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Booking your COVID-19 vaccine

How you will be contacted for your coronavirus (COVID-19) vaccination?

Anyone aged over 18 can now book a covid vaccination via https://www.nhs.uk/conditions/coronavirus-covid-19/coronavirus-vaccination/ or by calling 119.

Details of where to have your vaccine are available here.

The NHS will let you know when it's your turn to have the coronavirus (COVID-19) vaccination.

The vaccine is being offered at larger vaccination centres, pharmacies and some local NHS services such as hospitals or GP surgeries.

More people are being offered the vaccine every week. You'll be contacted by letter, text or email.

If you're invited to have your vaccination at a larger vaccination centre or at a pharmacy, you may get a letter.

If you're invited to have your vaccination at a local centre such as a hospital or GP surgery, you'll usually get a text or email. You may sometimes get a letter.

You can choose to go to a larger vaccination centre or pharmacy, or wait to be invited to go to a local NHS service. More places are opening all the time.

I've had / about to have my first dose

Thank you for having your first vaccination for COVID-19.  This vaccination will start to protect you in about 2 to 3 weeks’ time. Even though you have not yet received both doses you have significantly reduced your chances of becoming seriously ill with COVID-19 and you are helping to protect others now and in the future.

However, in the next 2-3 weeks you remain at risk of catching COVID-19. Even after the first vaccination has started working you could still pass the infection on to others.

Until Government advice changes, to keep protecting yourself and others from infection you must continue to:

  • Keep 2 metres apart from people not in your household or bubble.

  • Clean your hands carefully and regularly and especially when you enter your home, or after you have used public transport, or touched any surface that may have been touched by others.

  • Wear a clean face covering whenever you are in a crowded space and in public indoor spaces including shops, places of worship and on public transport (unless you are exempt).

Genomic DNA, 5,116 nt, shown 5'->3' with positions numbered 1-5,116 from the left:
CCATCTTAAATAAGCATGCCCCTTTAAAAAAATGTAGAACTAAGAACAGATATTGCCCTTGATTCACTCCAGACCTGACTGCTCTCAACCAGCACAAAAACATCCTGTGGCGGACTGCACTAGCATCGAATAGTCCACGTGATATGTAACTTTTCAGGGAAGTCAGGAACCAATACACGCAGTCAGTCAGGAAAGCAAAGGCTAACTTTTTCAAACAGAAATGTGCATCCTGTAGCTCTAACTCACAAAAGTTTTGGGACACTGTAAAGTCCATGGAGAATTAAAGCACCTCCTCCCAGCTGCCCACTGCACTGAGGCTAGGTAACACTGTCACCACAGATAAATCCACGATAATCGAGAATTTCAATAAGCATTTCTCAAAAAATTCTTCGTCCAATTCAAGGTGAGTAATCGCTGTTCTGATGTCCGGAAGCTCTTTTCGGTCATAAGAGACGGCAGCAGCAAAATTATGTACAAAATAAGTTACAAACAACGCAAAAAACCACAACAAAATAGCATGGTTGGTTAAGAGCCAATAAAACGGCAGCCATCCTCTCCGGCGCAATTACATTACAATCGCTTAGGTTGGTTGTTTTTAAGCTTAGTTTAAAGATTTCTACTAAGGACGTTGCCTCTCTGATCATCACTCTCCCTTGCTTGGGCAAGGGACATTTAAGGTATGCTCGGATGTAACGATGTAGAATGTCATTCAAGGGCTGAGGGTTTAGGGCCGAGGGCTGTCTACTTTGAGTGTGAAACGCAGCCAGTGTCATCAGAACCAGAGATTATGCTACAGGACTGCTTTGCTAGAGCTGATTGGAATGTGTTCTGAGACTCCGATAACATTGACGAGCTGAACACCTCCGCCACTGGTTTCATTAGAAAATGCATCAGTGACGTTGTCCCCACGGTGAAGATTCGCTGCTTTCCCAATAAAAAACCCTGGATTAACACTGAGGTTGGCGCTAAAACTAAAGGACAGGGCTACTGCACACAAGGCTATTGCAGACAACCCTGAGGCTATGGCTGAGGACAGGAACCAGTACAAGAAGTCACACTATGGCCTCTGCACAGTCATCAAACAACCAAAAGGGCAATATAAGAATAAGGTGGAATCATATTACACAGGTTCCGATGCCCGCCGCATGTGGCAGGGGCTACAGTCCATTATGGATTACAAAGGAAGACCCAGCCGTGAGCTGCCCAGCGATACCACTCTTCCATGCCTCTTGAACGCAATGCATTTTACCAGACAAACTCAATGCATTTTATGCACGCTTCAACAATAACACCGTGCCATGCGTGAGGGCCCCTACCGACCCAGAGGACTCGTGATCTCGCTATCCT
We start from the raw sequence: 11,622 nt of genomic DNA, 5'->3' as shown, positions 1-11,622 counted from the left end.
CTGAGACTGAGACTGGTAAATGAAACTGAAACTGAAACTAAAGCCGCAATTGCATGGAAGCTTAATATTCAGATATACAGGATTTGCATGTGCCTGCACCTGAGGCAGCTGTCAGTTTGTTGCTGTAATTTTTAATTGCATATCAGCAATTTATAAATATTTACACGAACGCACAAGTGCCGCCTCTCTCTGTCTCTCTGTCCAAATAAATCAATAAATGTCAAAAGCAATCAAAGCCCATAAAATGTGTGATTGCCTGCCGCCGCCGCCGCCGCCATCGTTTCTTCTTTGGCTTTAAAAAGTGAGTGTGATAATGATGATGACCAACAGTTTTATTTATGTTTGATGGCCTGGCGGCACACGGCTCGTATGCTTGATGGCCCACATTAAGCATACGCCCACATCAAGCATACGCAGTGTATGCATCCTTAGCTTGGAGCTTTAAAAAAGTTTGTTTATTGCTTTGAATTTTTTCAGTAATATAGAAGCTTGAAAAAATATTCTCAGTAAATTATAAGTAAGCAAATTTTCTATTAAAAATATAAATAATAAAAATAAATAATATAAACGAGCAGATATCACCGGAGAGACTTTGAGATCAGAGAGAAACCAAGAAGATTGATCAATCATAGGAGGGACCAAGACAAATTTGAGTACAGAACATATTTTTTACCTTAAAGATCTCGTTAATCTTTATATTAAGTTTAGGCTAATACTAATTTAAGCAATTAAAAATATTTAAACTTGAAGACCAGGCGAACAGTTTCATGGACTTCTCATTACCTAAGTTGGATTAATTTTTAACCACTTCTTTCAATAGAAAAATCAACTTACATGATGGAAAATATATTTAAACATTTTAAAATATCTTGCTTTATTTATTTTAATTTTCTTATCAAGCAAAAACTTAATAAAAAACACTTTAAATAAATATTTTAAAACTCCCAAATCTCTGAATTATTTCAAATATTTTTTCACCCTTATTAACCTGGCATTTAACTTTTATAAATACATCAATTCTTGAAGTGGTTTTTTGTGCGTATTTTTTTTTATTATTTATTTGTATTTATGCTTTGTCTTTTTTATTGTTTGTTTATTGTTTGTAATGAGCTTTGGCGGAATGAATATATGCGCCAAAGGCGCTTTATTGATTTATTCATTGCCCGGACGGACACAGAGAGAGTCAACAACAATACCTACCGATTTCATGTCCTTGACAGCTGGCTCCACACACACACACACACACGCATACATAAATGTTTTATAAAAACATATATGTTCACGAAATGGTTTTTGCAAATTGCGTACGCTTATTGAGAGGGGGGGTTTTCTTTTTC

• Self-isolate and get tested if you develop any of the symptoms of COVID (a high temperature, a new continuous cough, a loss or change to your sense of smell or taste), even if your symptoms are mild.
  • Self-isolate if someone in your household or bubble develops symptoms or tests positive for COVID, or if you are asked to self-isolate because you have been in close contact with someone who has tested positive.
  • If you are extremely clinically vulnerable and shielding, then you should continue to do so to ensure that you remain safe.

  • Follow the current rules for your local area. Rules may vary in different parts of the UK so make sure you know what the rules are for you and follow them carefully.

We know that you want to meet with your friends and loved ones and get your life going again. The current restrictions to protect us will not last forever. There is some initial evidence that people who have been vaccinated may be less likely to pass on a COVID infection to others, but this is not yet clear.  Until we have more reliable evidence we must all continue following the guidance. Scientists who advise the government are working hard to understand when it might be safe to start to relax the rules. The Prime Minister recently outlined a roadmap for when we might be able to reduce the restrictions, but it is important that we all maintain the rules.

The next important step is for you to get your second dose of vaccine when you are invited. It is important to get the second dose because this will further reduce your chances of becoming seriously ill with COVID and means that this protection will last for longer.

(Information from the British Psychological Society)

NHS Sheffield Clinical Commissioning Group

722 Prince of Wales Road
S9 4EU

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